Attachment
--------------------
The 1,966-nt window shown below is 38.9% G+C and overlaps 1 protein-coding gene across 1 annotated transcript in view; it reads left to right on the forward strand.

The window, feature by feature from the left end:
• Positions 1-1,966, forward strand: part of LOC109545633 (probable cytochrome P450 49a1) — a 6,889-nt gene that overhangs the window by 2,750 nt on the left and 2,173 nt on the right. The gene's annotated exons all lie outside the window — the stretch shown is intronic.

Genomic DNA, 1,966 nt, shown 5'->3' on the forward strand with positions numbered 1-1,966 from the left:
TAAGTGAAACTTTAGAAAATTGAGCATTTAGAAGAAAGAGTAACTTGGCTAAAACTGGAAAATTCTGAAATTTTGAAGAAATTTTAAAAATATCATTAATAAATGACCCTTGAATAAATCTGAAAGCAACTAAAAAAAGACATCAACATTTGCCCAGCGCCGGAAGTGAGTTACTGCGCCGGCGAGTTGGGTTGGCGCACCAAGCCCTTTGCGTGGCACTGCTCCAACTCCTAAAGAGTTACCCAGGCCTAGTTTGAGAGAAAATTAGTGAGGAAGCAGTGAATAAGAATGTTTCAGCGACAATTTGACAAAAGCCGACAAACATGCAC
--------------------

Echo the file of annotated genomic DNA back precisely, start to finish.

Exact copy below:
The 1,966-nt window shown below is 38.9% G+C and overlaps 1 protein-coding gene across 1 annotated transcript in view; it reads left to right on the forward strand.

The window, feature by feature from the left end:
• Positions 1-1,966, forward strand: part of LOC109545633 (probable cytochrome P450 49a1) — a 6,889-nt gene that overhangs the window by 2,750 nt on the left and 2,173 nt on the right. The gene's annotated exons all lie outside the window — the stretch shown is intronic.

Genomic DNA, 1,966 nt, shown 5'->3' on the forward strand with positions numbered 1-1,966 from the left:
TAAGTGAAACTTTAGAAAATTGAGCATTTAGAAGAAAGAGTAACTTGGCTAAAACTGGAAAATTCTGAAATTTTGAAGAAATTTTAAAAATATCATTAATAAATGACCCTTGAATAAATCTGAAAGCAACTAAAAAAAGACATCAACATTTGCCCAGCGCCGGAAGTGAGTTACTGCGCCGGCGAGTTGGGTTGGCGCACCAAGCCCTTTGCGTGGCACTGCTCCAACTCCTAAAGAGTTACCCAGGCCTAGTTTGAGAGAAAATTAGTGAGGAAGCAGTGAATAAGAATGTTTCAGCGACAATTTGACAAAAGCCGACAAACATGCAC